By Colleen O'Connor
Why should New Mexico have all the fun with its annual Hot Air Balloon Festival?
San Diegans are set to highlight their own “hot air” spectacle. One that demonstrates the virtual hot air being dispensed in another pro-developer, high-density project, that threatens yet another old stock, San Diego neighborhood.
The usually conservative residents of Clairemont, Bay Park and Overlook Heights’ are rising to the challenge with their own “Raise the Balloon” event against a newly proposed 90-foot height limit that will both wall off the views to Mission Bay and permit a high-rise of 1,700+ apartments on the existing parking lot of Jerome’s Furniture Warehouse.
On April 29, these “save our neighborhood” activists (following the actions of Barrio Logan, Lilac Hills, the strawberry fields and Carmel Valley’s One Paseo) will launch a massive red balloon—90 feet into the air—so all can see the proposed new density’s effect for themselves.
Masquerading as “smart growth,” along a trolley-line corridor, the developers’ incursion into the fray was originally opposed by their council representative, Lorie Zapf.
Her re-election campaign flyers read:
“I am happy to report that there will be no change in the current 30 foot height limit along Morena Blvd. I made it very clear to the city’s planning director that I oppose any changes to be made. Our voices were heard. In response to my request, the city has formally stated there will be no effort to change the height limit and density in our community.”
As she told the Daily Transcript: “We need to look at a plan with more height and density and less parking than we see there today.” An example of double speak that Zapf’s then opponent, Sarah Boot, highlighted in her mailers.
Send up the balloons!
And not just for this fight. Lots of neighborhoods are angry and frustrated that no one “listens to them.” And many of those supporting these mega, in-fill projects, live nowhere near them.
In Mission Hills, a covert 8-story “high-rise” condo/retail project, across from St. Vincent’s Catholic grammar school, was given “expedited approval” (meaning little notification to residents) because it would allow for three “low-income” condos.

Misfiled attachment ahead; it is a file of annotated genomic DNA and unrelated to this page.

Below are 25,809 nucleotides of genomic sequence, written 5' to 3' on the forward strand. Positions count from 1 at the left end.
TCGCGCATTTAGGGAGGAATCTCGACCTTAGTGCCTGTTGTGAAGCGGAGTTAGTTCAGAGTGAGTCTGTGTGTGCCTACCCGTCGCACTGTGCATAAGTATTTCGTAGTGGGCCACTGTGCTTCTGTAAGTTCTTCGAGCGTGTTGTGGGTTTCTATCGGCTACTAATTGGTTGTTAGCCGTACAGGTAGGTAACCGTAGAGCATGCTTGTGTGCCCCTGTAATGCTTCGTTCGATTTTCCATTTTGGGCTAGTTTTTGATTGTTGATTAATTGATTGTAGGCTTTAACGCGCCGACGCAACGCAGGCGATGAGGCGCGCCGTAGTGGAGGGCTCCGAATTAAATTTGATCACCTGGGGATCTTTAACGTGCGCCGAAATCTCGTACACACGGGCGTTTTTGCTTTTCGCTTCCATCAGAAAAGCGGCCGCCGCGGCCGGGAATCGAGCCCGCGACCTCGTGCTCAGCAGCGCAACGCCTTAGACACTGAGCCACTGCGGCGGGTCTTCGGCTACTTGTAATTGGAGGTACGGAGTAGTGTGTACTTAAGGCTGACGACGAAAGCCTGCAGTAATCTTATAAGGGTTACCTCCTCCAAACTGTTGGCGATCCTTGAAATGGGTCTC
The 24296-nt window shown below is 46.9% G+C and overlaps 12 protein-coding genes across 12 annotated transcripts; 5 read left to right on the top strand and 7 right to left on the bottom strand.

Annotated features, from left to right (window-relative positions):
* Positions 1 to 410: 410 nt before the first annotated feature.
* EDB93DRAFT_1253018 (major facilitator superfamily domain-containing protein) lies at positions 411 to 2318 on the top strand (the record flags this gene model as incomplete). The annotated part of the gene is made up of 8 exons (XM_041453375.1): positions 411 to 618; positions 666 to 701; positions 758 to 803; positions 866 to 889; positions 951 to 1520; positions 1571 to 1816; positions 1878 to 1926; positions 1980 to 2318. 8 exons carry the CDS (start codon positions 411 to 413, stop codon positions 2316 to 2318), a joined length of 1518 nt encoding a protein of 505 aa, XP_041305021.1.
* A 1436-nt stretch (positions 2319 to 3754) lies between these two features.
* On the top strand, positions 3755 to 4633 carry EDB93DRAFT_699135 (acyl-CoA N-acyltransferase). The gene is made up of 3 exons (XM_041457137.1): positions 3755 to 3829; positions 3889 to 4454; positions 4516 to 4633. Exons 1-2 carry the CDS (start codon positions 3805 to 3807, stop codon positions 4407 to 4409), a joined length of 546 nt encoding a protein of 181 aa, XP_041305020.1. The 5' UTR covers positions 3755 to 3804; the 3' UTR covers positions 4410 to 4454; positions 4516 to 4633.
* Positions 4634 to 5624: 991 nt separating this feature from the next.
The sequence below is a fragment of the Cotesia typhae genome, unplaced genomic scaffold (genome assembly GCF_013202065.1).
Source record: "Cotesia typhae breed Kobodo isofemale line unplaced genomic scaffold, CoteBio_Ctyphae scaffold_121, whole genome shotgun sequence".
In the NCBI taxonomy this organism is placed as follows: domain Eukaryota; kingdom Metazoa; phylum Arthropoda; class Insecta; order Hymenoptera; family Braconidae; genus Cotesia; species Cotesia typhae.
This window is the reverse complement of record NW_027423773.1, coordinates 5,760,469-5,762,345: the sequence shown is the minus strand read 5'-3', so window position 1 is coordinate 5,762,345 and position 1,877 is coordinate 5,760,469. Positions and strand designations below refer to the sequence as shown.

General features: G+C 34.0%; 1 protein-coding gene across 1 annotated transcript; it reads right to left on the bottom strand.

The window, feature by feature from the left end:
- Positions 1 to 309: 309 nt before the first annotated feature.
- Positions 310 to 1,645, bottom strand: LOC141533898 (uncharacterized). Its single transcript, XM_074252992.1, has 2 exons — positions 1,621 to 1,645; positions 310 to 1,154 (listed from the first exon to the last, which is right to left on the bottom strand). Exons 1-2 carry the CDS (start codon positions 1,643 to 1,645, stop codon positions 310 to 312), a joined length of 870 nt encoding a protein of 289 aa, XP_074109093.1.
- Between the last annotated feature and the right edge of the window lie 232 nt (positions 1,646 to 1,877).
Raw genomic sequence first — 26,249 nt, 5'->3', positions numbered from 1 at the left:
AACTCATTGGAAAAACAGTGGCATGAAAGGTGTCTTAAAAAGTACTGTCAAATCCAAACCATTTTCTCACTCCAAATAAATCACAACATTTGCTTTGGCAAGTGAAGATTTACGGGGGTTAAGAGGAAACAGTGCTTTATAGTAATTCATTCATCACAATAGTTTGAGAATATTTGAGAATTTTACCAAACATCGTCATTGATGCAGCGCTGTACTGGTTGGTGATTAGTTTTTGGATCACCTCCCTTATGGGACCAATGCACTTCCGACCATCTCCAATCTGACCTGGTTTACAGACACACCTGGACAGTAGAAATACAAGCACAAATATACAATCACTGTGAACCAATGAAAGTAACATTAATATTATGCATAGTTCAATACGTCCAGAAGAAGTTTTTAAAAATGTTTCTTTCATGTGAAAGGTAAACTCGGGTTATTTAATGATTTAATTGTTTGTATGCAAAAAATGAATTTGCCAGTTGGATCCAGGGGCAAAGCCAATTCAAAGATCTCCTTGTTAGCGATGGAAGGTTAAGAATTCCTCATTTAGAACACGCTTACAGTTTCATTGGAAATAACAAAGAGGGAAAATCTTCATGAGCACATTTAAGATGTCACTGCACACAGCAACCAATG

In Point Loma, a new condo development on La Playa’s Kellogg’s Beach (on a large single home lot) was also rushed to the approval stage. It caught the high-powered residents by surprise.
The opponents of the well-to-do enclave are fighting back. They elected a winning slate of candidates to the planning board by walking door-to-door to get their voters out; and are now raising funds for a possible lawsuit. The issues of underground parking (below the water level)—and no offsite parking in an area with almost none on a sunny day—only add to the outrage. Not to mention the real possibility of a loss of the beach altogether.
The “unresponsive” City Council is facing blowback lawsuits on multiple fronts.
The Save Our Heritage Organization and Mission Hills Heritage and Uptown Preservationists (including Bankers’ Hill and Hillcrest) hope to block another mega density plan for the Park Boulevard/El Cajon Boulevard corridors.
Their argument: “… the city failed to address environmental impacts brought on by increased traffic, the obstruction of views, and the quality of air, water, and community character; removal of the planned historic districts is also a sticking point.”
The same points made countless times to the same “leaders” still not listening.
The three most shameful incidents of deafness are actual violations of trusts. For example:
The gift of Ellen Browning Scripps for the Children’s Pool in La Jolla—now ignored, polluted, and—in court; and home to the seals that at one time birthed, pupped and pooped off the tip of Point Loma.
La Jolla Cove—now polluted and stench filled—and no longer able to host the La Jolla Rough Water Swim or other rough water swimmers—due to “contaminated water” and soil. Again, the seals.
The non-stop incursions into Balboa Park. Specifically, retention of San Diego High School on Park land past its lease date; the building of Naval Hospital complex on Park Land; and the proposed high-rise parking lot; also to be constructed on dedicated Balboa Park land.
But, perhaps the most galling of all violations of trust is the recent $20 million sale of Joan Kroc’s Hospice Center—originally purchased by Scripps Health Care, on the condition of maintaining the site as a end-of-life care facility—to a Houston Developer.
One of the greatest gifts—from the single largest charitable donor in San Diego history—will now become a mega apartment complex.
The reversal was both stunning and shameful.
Originally CEO,Chris Van Garder said, “Scripps felt strongly that this facility needed to be preserved for the community.”
And now “…it became clear that neither the inpatient hospice nor any other clinical use was sustainable at this location,” read the prepared statement from Scripps.
More hot air hypocrisy….in need of more hot air balloons!
Perhaps bigger, bolder, and high enough for NASA to see from space what San Diegans see on the ground.
Colleen O’Connor is a native San Diegan and a retired college professor.
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